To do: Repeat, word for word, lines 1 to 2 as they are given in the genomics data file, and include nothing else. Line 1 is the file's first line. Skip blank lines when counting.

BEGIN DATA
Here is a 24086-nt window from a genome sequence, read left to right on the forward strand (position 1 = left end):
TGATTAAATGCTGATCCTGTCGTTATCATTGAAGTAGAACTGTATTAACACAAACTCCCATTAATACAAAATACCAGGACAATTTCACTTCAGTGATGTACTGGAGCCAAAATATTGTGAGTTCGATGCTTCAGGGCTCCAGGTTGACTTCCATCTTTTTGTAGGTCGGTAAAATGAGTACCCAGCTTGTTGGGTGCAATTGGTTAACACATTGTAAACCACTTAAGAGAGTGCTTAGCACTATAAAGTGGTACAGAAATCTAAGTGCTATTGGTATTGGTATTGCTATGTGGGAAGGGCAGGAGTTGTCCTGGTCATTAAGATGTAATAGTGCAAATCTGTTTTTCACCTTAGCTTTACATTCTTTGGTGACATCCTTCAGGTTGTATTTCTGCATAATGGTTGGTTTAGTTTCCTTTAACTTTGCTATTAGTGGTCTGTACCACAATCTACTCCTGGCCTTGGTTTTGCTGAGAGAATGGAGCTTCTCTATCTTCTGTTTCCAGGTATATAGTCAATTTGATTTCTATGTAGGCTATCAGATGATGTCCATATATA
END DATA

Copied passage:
Here is a 24086-nt window from a genome sequence, read left to right on the forward strand (position 1 = left end):
TGATTAAATGCTGATCCTGTCGTTATCATTGAAGTAGAACTGTATTAACACAAACTCCCATTAATACAAAATACCAGGACAATTTCACTTCAGTGATGTACTGGAGCCAAAATATTGTGAGTTCGATGCTTCAGGGCTCCAGGTTGACTTCCATCTTTTTGTAGGTCGGTAAAATGAGTACCCAGCTTGTTGGGTGCAATTGGTTAACACATTGTAAACCACTTAAGAGAGTGCTTAGCACTATAAAGTGGTACAGAAATCTAAGTGCTATTGGTATTGGTATTGCTATGTGGGAAGGGCAGGAGTTGTCCTGGTCATTAAGATGTAATAGTGCAAATCTGTTTTTCACCTTAGCTTTACATTCTTTGGTGACATCCTTCAGGTTGTATTTCTGCATAATGGTTGGTTTAGTTTCCTTTAACTTTGCTATTAGTGGTCTGTACCACAATCTACTCCTGGCCTTGGTTTTGCTGAGAGAATGGAGCTTCTCTATCTTCTGTTTCCAGGTATATAGTCAATTTGATTTCTATGTAGGCTATCAGATGATGTCCATATATA